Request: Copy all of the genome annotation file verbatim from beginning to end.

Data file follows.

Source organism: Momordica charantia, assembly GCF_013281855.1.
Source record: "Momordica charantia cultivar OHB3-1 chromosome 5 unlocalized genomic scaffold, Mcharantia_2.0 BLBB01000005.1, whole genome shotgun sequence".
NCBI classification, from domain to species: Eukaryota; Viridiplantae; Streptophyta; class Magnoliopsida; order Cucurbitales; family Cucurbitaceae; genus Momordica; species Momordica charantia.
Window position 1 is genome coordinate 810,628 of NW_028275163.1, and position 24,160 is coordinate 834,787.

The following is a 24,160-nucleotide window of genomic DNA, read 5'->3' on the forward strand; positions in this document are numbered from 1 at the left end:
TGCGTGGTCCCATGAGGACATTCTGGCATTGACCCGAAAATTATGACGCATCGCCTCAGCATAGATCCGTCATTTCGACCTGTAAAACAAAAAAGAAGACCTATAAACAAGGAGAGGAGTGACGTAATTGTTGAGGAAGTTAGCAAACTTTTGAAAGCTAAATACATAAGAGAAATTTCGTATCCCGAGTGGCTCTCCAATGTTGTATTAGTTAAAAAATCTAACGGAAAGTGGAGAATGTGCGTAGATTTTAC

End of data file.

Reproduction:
Source organism: Momordica charantia, assembly GCF_013281855.1.
Source record: "Momordica charantia cultivar OHB3-1 chromosome 5 unlocalized genomic scaffold, Mcharantia_2.0 BLBB01000005.1, whole genome shotgun sequence".
NCBI classification, from domain to species: Eukaryota; Viridiplantae; Streptophyta; class Magnoliopsida; order Cucurbitales; family Cucurbitaceae; genus Momordica; species Momordica charantia.
Window position 1 is genome coordinate 810,628 of NW_028275163.1, and position 24,160 is coordinate 834,787.

The following is a 24,160-nucleotide window of genomic DNA, read 5'->3' on the forward strand; positions in this document are numbered from 1 at the left end:
TGCGTGGTCCCATGAGGACATTCTGGCATTGACCCGAAAATTATGACGCATCGCCTCAGCATAGATCCGTCATTTCGACCTGTAAAACAAAAAAGAAGACCTATAAACAAGGAGAGGAGTGACGTAATTGTTGAGGAAGTTAGCAAACTTTTGAAAGCTAAATACATAAGAGAAATTTCGTATCCCGAGTGGCTCTCCAATGTTGTATTAGTTAAAAAATCTAACGGAAAGTGGAGAATGTGCGTAGATTTTAC